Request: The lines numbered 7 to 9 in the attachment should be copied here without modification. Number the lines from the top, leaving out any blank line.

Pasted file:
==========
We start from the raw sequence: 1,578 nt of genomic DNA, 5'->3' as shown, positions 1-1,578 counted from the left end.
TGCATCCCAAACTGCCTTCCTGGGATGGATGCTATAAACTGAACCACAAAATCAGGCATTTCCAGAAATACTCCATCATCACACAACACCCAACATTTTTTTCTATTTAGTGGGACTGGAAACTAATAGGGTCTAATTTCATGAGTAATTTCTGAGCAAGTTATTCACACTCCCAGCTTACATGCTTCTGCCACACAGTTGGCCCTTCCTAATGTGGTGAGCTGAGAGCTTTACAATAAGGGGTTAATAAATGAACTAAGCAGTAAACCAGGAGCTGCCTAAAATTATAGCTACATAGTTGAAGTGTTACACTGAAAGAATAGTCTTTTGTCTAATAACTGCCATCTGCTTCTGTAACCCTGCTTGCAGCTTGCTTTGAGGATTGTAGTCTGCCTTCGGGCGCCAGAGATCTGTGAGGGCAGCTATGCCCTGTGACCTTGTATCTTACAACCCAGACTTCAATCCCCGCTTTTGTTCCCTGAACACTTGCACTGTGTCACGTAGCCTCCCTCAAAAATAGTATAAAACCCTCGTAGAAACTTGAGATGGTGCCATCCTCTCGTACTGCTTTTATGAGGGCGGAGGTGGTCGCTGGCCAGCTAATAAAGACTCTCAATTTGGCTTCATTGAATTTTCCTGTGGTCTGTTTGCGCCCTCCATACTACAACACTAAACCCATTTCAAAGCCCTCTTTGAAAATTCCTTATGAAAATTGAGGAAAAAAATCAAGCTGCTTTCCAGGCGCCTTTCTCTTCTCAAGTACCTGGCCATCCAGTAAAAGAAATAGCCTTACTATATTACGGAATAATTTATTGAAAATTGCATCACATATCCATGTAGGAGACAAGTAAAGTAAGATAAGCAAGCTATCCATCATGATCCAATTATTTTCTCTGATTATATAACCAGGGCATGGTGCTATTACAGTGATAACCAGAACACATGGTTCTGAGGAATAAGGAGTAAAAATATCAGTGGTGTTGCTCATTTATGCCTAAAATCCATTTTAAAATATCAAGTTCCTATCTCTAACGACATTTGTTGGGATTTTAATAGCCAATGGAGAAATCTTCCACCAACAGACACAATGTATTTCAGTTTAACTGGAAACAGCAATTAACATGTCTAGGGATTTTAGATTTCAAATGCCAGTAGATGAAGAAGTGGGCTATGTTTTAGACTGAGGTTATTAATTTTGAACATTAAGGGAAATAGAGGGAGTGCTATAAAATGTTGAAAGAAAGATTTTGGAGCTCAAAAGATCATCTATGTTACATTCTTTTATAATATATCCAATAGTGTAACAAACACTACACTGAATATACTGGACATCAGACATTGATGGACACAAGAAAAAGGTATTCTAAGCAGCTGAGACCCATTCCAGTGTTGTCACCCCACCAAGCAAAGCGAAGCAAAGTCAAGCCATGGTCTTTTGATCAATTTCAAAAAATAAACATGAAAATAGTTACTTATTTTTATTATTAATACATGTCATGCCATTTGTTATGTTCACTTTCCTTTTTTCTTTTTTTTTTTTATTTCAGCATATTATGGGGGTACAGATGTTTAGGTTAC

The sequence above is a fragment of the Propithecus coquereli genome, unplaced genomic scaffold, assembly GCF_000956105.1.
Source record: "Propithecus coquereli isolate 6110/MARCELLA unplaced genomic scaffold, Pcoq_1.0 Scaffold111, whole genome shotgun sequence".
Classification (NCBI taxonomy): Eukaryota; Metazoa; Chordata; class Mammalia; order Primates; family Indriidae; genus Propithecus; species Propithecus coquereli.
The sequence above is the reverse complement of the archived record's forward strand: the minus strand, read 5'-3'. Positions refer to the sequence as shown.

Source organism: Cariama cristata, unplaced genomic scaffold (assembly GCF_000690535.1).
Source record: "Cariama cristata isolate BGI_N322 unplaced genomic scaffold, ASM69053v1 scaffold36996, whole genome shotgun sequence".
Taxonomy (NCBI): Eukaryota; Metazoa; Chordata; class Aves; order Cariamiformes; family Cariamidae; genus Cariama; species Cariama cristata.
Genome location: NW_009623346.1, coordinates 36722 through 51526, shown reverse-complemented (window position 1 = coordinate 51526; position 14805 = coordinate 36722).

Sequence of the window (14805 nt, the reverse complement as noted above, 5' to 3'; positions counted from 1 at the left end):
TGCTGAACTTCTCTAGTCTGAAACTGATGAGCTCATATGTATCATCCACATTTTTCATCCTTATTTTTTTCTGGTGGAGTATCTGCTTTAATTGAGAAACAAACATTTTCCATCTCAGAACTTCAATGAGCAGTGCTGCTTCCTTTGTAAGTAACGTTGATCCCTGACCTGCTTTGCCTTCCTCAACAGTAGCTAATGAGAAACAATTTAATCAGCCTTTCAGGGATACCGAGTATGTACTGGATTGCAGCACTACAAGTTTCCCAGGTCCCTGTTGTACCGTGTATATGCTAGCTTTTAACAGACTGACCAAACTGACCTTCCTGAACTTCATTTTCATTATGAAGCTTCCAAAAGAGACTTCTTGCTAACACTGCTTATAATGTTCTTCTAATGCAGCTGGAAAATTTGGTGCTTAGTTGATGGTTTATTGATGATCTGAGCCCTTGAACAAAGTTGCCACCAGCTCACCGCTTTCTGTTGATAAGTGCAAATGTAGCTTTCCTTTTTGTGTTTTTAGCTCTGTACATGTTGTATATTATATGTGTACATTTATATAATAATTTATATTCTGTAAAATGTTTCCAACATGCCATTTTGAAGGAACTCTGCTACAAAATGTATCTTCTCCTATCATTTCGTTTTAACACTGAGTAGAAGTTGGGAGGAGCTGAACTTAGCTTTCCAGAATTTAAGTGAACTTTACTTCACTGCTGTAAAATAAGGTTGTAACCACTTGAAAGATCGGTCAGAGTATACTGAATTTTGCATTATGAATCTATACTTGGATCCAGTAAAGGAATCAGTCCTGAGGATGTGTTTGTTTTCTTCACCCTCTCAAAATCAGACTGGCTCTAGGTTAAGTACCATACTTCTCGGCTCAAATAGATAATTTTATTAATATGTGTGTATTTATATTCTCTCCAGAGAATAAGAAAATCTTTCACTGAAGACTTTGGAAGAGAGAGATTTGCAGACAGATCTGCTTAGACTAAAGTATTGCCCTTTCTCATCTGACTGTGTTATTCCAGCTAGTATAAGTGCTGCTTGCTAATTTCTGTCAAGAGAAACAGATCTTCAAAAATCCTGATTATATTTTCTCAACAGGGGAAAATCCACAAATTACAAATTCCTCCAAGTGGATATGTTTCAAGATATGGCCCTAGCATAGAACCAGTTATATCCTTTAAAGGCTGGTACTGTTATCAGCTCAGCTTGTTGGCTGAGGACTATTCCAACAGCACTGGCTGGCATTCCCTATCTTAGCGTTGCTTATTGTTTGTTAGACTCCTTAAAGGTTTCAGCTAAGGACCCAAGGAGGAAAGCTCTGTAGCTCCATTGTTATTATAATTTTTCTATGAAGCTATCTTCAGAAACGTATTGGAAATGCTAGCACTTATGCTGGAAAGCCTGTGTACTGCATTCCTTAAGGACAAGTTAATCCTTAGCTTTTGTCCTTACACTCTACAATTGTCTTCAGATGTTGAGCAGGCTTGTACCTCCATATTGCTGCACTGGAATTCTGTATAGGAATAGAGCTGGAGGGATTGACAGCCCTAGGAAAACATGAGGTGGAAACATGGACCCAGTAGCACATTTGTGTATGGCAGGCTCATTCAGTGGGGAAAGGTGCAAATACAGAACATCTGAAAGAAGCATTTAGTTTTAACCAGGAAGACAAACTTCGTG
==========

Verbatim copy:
Source organism: Cariama cristata, unplaced genomic scaffold (assembly GCF_000690535.1).
Source record: "Cariama cristata isolate BGI_N322 unplaced genomic scaffold, ASM69053v1 scaffold36996, whole genome shotgun sequence".
Taxonomy (NCBI): Eukaryota; Metazoa; Chordata; class Aves; order Cariamiformes; family Cariamidae; genus Cariama; species Cariama cristata.